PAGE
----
Controlling the crowd during an event and afterwards is also critical. In video footage showcasing the aftermath of the Boston terror attack, you can see the ensuing chaos caused by panic. Today, there are many technological developments based on drone cameras, optic detectors and AI that allow for better crowd control, alert levels of crowd density in real time and direct crowd via indoor and outdoor digital signs. 3

Between all the challenges added during the last few years, there is also a rising demand in dealing with drone operators. We have seen drones being used for nefarious means such as intelligence collection, harassment and defiance such as was the case with the Angela Merkel case. Preparations to deal with these threats must be based on tactical and technological solutions accordingly to the characteristics of the field, communication methods, all while considering safety, etc. During the last few years, technological concepts and research have been tested to improve detection abilities regarding drone operators in close proximity. 4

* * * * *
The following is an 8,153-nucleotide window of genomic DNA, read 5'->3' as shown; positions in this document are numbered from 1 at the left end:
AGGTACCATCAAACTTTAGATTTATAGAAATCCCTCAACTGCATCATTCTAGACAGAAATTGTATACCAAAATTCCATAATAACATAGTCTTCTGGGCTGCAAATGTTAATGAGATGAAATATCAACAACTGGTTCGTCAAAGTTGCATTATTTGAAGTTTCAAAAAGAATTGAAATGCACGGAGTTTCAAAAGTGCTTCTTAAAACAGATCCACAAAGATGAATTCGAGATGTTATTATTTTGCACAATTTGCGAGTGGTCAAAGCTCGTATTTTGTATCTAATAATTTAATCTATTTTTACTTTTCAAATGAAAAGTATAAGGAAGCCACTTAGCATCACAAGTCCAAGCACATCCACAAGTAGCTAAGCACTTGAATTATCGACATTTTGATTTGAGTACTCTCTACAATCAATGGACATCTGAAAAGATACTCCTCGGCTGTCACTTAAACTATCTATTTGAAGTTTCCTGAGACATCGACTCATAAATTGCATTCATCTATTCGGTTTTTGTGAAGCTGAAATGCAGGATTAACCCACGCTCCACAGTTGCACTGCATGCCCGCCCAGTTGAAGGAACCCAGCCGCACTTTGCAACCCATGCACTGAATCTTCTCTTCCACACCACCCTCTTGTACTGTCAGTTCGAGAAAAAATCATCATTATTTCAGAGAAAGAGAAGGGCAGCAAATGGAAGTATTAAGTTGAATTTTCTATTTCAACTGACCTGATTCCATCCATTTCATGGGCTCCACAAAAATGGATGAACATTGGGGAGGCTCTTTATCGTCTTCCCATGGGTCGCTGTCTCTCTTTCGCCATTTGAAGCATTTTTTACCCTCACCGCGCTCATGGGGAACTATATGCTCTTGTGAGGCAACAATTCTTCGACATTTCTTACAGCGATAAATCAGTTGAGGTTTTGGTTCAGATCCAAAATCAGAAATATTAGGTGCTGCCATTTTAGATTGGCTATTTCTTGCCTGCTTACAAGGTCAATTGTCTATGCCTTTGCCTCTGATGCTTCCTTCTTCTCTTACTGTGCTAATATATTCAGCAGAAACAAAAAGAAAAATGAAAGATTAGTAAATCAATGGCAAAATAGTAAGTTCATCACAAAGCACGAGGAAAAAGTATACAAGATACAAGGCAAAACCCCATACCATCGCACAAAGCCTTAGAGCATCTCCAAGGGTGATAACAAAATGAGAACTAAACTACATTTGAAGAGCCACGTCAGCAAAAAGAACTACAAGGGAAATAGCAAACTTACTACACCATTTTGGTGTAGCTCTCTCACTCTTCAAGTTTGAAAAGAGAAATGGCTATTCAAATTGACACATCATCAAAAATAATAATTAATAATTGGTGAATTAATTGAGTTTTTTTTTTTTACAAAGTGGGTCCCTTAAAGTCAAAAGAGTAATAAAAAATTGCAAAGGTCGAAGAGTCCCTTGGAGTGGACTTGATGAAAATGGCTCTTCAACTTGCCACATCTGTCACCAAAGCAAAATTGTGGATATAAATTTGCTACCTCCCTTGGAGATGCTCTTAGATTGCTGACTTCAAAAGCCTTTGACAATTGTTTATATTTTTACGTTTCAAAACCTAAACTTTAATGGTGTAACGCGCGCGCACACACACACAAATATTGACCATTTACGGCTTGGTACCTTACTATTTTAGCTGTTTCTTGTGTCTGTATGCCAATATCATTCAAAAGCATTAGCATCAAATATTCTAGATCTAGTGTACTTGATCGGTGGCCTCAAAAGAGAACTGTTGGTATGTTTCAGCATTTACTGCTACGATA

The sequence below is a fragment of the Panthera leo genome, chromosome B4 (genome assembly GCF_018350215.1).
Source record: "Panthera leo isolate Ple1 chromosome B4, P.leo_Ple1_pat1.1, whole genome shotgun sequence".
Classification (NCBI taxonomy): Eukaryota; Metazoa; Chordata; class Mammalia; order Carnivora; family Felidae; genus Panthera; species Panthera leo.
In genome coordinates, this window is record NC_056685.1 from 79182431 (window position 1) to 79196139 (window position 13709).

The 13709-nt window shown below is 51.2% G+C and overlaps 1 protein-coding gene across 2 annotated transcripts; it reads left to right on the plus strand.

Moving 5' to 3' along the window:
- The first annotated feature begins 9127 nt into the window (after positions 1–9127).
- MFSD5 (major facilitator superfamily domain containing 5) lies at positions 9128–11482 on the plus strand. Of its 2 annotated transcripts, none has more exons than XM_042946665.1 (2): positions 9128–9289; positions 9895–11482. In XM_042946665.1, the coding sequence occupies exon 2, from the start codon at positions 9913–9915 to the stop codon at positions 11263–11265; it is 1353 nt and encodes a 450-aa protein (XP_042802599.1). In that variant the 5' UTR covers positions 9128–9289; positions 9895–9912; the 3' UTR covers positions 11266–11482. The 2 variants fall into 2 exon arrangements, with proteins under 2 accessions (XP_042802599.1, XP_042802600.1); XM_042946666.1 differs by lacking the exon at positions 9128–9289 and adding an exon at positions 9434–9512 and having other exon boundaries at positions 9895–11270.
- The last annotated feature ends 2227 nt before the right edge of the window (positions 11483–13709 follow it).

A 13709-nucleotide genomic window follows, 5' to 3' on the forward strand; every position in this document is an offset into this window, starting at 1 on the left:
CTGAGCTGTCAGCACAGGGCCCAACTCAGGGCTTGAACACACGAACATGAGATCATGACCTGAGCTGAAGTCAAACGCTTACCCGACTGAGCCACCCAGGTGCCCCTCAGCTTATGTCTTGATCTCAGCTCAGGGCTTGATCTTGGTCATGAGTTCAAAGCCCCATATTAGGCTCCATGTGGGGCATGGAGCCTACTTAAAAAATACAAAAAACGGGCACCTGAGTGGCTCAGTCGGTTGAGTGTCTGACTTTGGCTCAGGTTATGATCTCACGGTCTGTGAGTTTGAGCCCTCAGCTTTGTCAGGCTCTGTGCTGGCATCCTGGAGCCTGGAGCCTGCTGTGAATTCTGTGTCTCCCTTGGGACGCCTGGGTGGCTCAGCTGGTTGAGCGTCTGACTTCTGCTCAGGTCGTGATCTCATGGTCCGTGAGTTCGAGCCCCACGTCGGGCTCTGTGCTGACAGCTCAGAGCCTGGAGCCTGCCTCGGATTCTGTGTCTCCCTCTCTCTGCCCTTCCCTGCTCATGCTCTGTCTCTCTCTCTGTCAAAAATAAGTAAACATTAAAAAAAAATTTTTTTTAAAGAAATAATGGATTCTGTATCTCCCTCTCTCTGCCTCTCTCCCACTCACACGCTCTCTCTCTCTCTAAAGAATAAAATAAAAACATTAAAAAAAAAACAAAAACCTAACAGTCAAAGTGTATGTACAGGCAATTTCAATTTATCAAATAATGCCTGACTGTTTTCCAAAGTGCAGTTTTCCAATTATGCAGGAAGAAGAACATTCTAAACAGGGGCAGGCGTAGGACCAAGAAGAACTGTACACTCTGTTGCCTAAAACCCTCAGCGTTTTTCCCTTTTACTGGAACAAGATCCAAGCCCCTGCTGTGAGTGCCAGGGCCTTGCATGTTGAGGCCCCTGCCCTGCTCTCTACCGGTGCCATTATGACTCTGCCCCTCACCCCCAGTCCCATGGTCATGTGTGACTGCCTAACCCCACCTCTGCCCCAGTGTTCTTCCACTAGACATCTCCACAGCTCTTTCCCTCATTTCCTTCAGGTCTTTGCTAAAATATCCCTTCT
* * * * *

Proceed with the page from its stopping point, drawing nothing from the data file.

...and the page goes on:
There are still gaps in commercial performances of available UAV manufactures, the need for close proximity for detection and limitations regarding encryption of communication. Research conducted by the Ben Gurion University, Israel, has suggested an interesting method to collect information of the operator by analyzing the aerial course of the UAV (accordingly to the research, with accuracy of 72%). 5

During the last decade, many technological security abilities were enhanced in light of new vast information processing capabilities, combining AI and ML capabilities allows for better adaption to different situations and analytical abilities. Therefore, examining requirements, environments and threats can provide a better security solution for spot events, infrastructure and critical sites, airports and more.

Or Shalom – Security and cyber expert and consultant to government ministries and defense industries, international business development consultant for companies in the fields of HLS and cyber and leads centers of excellence and advanced training programs in Cyber and HLS for various organizations in the civilian, security, industry, and academic sectors. He holds a master’s degree, as well as civil and national qualifications in the realm of HLS and Cyber Security. He has experience in security, innovation, planning, and characterization of technological security systems, HLS, and Cyber preparedness.